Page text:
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February 4, 1998

Forgive Me, I'm Bleeding

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JAMA. 1998;279(5):403. doi:10.1001/jama.279.5.403-JMS0204-6-1

I let go of my bleeding hand, grabbed the steering wheel, and tried to refocus on the road, away from the angry conversation I was having in my head with Dr Lethy. I had met him my third year of medical school and thought he might be the mentor I had been seeking. Instead, as a consultant to my medicine team, he seemed to take pleasure in humiliating me, and I never again went to him with questions.

A patient assigned to me, Señora Creer, had hypertension, diabetes, and renal failure in addition to the foot ulcers that had brought her to the hospital. She and I became very close. Indeed, she considered me her doctor, and told everyone so. After several days of medical therapy without improvement and with Señora Creer in need of dialysis, my team consulted Dr Lethy, who recommended we place a central line into her subclavian vein.

The senior resident and I tried to place the line but had a very difficult time. We called Dr Lethy to insert it, and he appeared confident as he pierced through skin with the introducer. I wasn't sure which approach he was attempting but knew better than to ask.

It became an awkward situation that kept getting worse. We finally saw good blood return into the introducer, but the wires and dilators kept coming back bent. My discomfort grew, but Dr Lethy continued with a monologue about the importance of experience. With a catheter inserted, he aspirated for blood return with a syringe. Pale, yellow fluid mixed with air appeared. "Well, maybe we have gone into the lung," Dr Lethy said, interrupting his demonstration.

As we left the room, Dr Lethy stopped me to explain how he had found the vein, at the same time drawing lines on my chest with his fingers, as if nothing had gone wrong. He then left for home. I returned to Señora Creer and put my stethoscope on her chest. I heard no breath sounds on her left side.

She died that night after bleeding profusely during chest tube placement. I was nearly in tears. Dr Lethy appeared later, only to write a note in the chart and ask me if I had eaten any dinner.

The next day was difficult as my team's attending physician probed into the details of Señora Creer's death and tried to create some perspective. He told us that having responsibility can cause one to do foolish things in order to save face. He also said that a wise man is capable of learning from another person's mistakes.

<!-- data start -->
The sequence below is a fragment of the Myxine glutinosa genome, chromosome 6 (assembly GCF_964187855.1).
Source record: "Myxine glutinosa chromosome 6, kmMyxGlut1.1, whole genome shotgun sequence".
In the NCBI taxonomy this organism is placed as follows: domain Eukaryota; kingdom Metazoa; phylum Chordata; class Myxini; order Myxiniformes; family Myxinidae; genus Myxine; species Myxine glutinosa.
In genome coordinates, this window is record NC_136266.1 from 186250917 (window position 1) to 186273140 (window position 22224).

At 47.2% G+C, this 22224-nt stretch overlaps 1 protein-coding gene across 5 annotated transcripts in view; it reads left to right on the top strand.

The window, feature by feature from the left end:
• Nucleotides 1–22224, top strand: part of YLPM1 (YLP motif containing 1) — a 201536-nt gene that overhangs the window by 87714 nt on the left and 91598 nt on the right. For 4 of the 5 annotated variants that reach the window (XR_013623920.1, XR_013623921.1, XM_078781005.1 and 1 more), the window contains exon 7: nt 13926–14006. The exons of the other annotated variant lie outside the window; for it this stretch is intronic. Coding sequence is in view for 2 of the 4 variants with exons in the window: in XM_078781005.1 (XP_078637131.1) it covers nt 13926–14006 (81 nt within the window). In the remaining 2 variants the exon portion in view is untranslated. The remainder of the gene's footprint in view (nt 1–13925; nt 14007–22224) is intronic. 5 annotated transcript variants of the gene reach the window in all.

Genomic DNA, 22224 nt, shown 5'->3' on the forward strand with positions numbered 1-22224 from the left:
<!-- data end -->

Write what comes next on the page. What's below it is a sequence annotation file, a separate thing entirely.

Two weeks later Mr Veris, another patient in renal failure, entered my team's service. When we again consulted Dr Lethy, I realized I still blamed him for Señora Creer's death. I remained angry with him for his callous behavior and for having fooled me into thinking I could trust him.

The senior resident and I now attempted to place a central line into Mr Veris. After I was unsuccessful once and the resident twice, I said, "Maybe we shouldn't push it. " The resident agreed, and instead we placed a femoral line that I removed 2 days later. After withdrawal of the catheter, Mr Veris bled vigorously, but with firm pressure I stopped the hemorrhaging. I went to lunch and afternoon lecture. When I returned, the senior resident waved me aside and said, "You took out the femoral catheter but you didn't stop the bleeding. He is uremic, and uremic people are hypocoagulable. He was exsanguinating in his bed." My heart almost stopped. I assured the resident that I had waited until the bleeding had stopped. He studied me closely and then apparently chose to believe me, saying, "This is how you learn. It'll be all right. "

I finished my work, checked on Mr Veris, and went to my locker. As I reached inside, my hand scraped against the sharp metal edge of my locker which sliced a chunk of skin from my knuckle, exposing raw pink flesh and fresh blood. I grabbed a towel and held pressure on it until I arrived home. During the entire trip I felt blame from Dr Lethy that was actually coming from myself. I was blaming myself for what had happened. I was now the recipient of the feelings I had once directed against Dr Lethy.

My ignorance still feels overwhelming. Good role models surround me, yet each encounter with an insensitive physician shatters my self-esteem. I have to fight the tendency to become insensitive myself. I feel unwilling to forgive Dr Lethy, but I cannot help thinking that perhaps he really does understand how I feel.

The conversation with him in my head continued as I held my knuckle and the steering wheel. It took a long time to stop bleeding.

From the author: As I examined my reasons for writing this story, I realized that the process of fictionalizing a painful experience has been an integral part of my healing process. I had experienced the death of a patient, a new and difficult event in my training. I had reached for guidance from my instructors and received it, but in quite unexpected and at first unrecognizable forms. Bleeding represents a loss of oneself. For me, it also represents naiveté about what it means to be a physician. Bleeding goes along with pain. It hurts and takes time to heal.